Exc.ui.domTips = function (dom, tips) {
    this.dom = gift;
    this.tips = tips;
    this.internal = {
        widthEstimates: function (tips) {
        formatTips: function () {

5. Make documentation of namespaces, classes, methods and variables. Where necessary also discuss some of the code (some FIs and Fors, they usually implement important logic of the code).

  * Namespace <i> Example </i> created to group other namespaces of the "Example".  
Exc = {};
  * Namespace <i> ui </i> created with the aim of grouping namespaces user interface.
Exc.ui = {};

  * Class <i> maskdInput </i> used to add an input HTML formatting capabilities and validation of data and information.
  * @ Param {String} mask - mask validation of input data.
Exc.ui.maskedInput = function (mask) {
    this.mask = mask;

  * Class <i> domTips </i> used to add an HTML element the ability to present tips and information about its function or rule input etc..
  * @ Param {String} id - id of the HTML element.
  * @ Param {String} tips - tips on the element that will appear when the mouse is over the element whose identifier is id <i> </i>.
  Exc.ui.domTips = function (id, tips) {
    this.domID = id;
    this.tips = tips;

These are just some tips, but that has greatly helped in organizing the code. Remember you must have discipline to succeed!


Following good OO design principals and design patterns goes a long way to making your code easy to maintain and understand. But one of the best things I've discovered recently are signals and slots aka publish/subscribe. Have a look at http://markdotmeyer.blogspot.com/2008/09/jquery-publish-subscribe.html for a simple jQuery implementation.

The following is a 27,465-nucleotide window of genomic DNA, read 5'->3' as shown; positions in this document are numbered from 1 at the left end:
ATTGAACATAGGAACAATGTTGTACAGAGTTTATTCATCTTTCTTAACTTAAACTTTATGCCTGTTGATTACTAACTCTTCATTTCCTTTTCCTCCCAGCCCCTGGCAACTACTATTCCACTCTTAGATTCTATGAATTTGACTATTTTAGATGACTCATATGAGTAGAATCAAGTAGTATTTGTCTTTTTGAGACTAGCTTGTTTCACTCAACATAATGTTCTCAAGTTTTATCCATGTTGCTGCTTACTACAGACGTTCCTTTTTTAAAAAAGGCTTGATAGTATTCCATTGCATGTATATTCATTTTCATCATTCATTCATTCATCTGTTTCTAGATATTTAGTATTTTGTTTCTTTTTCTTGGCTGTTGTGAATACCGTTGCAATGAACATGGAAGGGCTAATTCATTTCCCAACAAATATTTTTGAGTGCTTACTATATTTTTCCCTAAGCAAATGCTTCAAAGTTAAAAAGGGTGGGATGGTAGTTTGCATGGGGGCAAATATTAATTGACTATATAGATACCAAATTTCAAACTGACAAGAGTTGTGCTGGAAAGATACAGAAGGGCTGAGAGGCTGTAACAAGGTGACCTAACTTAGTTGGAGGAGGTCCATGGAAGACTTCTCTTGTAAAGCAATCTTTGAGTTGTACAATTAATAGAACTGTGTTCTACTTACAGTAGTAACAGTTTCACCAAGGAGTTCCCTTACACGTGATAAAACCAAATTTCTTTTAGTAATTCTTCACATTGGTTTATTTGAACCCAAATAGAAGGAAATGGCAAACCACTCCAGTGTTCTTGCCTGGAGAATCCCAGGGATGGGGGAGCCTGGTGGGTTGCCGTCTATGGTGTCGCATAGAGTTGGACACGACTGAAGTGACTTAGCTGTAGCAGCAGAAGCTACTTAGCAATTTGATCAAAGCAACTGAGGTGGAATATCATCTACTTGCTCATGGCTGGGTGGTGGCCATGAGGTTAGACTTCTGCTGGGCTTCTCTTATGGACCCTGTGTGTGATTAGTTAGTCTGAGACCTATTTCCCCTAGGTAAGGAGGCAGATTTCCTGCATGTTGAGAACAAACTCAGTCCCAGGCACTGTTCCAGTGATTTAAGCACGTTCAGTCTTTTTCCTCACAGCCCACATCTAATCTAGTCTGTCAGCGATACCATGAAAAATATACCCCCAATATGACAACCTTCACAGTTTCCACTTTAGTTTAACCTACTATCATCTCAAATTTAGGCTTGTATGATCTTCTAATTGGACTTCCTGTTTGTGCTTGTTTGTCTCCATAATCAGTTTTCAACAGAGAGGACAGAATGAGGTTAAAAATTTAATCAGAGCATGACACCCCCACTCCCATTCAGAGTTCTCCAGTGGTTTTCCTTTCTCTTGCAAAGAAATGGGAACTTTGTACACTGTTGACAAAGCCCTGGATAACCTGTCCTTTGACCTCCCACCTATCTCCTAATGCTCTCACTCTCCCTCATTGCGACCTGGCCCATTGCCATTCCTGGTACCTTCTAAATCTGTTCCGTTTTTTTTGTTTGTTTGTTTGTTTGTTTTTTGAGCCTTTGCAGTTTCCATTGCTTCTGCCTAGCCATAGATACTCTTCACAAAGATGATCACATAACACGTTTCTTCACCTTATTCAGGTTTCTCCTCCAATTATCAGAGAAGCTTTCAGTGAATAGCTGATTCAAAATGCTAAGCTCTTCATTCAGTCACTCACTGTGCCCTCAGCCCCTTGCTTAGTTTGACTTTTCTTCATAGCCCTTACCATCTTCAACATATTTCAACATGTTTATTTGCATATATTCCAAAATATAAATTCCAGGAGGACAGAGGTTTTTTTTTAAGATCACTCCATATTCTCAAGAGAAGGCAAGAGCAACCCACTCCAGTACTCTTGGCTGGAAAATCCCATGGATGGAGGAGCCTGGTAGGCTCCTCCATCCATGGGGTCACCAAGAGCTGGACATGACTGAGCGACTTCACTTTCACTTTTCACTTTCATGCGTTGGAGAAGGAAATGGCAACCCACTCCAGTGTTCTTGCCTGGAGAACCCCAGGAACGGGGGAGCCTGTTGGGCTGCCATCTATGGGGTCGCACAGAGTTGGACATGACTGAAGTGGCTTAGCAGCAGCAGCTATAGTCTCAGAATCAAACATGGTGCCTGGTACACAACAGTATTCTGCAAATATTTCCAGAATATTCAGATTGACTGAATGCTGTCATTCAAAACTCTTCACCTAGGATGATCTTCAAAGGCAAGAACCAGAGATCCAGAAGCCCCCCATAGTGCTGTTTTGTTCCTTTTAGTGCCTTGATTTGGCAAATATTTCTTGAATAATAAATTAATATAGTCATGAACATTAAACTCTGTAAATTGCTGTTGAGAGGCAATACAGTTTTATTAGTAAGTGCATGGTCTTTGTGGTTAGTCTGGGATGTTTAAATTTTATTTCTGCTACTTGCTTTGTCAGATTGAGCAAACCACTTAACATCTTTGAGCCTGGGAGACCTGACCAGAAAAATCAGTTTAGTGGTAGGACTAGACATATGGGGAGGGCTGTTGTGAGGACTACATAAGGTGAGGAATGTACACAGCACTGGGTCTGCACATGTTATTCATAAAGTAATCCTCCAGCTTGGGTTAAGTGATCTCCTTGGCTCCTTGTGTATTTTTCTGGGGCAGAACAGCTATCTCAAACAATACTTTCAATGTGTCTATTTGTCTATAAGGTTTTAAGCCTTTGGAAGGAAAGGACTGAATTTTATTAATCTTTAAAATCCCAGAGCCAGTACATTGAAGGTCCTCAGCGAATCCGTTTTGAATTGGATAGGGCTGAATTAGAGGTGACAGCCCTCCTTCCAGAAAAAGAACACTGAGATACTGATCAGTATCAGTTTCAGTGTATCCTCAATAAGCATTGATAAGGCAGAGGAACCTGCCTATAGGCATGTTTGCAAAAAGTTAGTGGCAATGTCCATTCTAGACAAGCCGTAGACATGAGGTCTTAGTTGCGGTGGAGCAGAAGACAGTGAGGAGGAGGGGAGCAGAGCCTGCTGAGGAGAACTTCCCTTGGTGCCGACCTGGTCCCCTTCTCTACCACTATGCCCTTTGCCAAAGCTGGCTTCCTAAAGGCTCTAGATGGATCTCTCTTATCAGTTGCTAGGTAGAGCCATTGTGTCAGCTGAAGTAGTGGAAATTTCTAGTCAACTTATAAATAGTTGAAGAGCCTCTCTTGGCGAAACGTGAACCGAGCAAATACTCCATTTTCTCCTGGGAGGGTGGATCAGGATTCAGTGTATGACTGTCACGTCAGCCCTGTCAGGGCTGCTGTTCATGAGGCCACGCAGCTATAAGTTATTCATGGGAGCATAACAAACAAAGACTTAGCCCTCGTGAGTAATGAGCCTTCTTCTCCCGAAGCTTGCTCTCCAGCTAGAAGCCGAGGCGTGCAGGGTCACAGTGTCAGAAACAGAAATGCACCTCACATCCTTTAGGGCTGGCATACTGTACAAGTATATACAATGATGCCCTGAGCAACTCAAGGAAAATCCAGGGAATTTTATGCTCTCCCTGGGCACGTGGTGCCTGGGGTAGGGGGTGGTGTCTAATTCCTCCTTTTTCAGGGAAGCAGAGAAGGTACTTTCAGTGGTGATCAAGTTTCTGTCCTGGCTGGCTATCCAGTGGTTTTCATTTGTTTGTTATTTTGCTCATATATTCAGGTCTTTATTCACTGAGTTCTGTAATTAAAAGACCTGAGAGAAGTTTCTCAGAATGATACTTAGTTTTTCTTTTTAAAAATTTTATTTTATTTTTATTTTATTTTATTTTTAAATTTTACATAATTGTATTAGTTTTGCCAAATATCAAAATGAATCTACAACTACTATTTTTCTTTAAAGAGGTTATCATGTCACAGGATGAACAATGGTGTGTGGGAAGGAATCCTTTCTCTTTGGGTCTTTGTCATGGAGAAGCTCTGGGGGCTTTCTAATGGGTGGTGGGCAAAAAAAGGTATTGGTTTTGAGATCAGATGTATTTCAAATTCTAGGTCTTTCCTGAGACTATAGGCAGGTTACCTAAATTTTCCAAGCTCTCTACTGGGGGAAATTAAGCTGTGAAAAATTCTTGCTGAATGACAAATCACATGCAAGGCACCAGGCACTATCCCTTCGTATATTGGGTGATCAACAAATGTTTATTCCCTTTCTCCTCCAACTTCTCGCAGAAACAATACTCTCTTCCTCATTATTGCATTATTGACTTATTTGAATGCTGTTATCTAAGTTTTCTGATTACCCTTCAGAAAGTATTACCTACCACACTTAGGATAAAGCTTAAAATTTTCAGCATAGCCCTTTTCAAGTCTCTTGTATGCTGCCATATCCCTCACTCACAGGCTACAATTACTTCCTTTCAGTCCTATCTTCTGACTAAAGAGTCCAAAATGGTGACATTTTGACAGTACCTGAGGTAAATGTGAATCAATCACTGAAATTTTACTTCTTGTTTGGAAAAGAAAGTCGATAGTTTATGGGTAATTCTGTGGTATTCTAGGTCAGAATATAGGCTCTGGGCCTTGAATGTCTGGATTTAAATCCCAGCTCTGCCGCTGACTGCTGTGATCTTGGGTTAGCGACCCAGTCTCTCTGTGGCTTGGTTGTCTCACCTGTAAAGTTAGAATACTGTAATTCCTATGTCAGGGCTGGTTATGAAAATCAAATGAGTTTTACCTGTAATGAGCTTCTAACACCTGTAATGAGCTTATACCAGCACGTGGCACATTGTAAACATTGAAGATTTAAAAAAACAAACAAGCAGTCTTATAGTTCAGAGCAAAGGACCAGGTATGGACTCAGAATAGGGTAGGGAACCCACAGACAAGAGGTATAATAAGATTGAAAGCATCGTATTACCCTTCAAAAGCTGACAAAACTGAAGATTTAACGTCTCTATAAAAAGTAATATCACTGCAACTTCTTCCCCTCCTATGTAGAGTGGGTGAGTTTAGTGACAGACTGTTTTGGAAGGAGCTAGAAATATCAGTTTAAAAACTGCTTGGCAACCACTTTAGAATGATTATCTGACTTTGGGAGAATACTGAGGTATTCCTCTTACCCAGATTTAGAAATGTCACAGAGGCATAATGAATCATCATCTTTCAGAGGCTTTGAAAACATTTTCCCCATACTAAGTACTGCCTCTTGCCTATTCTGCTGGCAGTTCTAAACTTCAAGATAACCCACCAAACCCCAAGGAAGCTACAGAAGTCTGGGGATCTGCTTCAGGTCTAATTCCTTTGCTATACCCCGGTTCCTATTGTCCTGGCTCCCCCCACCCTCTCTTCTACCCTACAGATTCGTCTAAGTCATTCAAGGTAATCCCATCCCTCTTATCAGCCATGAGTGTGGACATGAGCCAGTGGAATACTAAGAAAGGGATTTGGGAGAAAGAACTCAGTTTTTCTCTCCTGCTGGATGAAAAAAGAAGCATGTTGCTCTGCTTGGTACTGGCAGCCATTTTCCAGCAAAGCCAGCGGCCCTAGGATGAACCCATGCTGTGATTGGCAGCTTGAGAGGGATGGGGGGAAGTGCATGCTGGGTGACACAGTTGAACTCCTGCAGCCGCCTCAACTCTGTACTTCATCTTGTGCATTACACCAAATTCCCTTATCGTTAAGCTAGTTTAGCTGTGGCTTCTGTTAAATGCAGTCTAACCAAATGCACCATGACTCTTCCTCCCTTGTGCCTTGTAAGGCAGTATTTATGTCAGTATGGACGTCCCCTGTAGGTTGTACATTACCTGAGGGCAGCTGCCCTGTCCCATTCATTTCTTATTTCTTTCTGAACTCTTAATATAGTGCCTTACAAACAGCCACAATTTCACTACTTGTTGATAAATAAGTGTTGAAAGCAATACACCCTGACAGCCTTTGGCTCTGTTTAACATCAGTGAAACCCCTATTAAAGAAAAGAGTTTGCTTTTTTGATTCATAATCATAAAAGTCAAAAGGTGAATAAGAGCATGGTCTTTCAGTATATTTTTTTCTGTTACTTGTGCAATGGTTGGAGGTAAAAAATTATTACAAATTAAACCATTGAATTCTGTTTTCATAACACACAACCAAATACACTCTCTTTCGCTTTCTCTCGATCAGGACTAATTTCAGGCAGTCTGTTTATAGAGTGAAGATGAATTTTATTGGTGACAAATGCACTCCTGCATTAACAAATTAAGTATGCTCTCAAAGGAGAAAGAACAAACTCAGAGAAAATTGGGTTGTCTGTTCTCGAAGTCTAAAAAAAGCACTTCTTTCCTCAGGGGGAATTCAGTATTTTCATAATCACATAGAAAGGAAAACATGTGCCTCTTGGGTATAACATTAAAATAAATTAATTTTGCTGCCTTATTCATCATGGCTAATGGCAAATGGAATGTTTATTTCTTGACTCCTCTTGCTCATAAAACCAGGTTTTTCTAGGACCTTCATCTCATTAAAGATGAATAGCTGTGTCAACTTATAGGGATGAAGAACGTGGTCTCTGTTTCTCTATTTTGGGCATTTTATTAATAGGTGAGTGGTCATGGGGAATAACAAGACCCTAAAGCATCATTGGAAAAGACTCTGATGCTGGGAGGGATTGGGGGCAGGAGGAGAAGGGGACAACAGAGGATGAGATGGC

The idea is well used in other languages for GUI development. When something significant happens somewhere in your code you publish a global synthetic event which other methods in other objects may subscribe to. This gives excellent separation of objects.

I think Dojo (and Prototype?) have a built in version of this technique.

see also What are signals and slots?

  • I've done this in jQuery. JS has a built-in event model, so you don't really need much framework support. Feb 15, 2013 at 17:39

I was able to successfully apply the Javascript Module Pattern to an Ext JS application at my previous job. It provided a simple way to create nicely encapsulated code.


Dojo had the module system from the day one. In fact it is considered to be a cornerstone of Dojo, the glue that holds it all together:

Using modules Dojo achieves following objectives:

  • Namespaces for Dojo code and custom code (dojo.declare()) — do not pollute the global space, coexist with other libraries, and user's non-Dojo-aware code.
  • Loading modules synchronously or asynchronously by name (dojo.require()).
  • Custom builds by analyzing module dependencies to create a single file or a group of interdependent files (so-called layers) to include only what your web application needs. Custom builds can include Dojo modules and customer-supplied modules as well.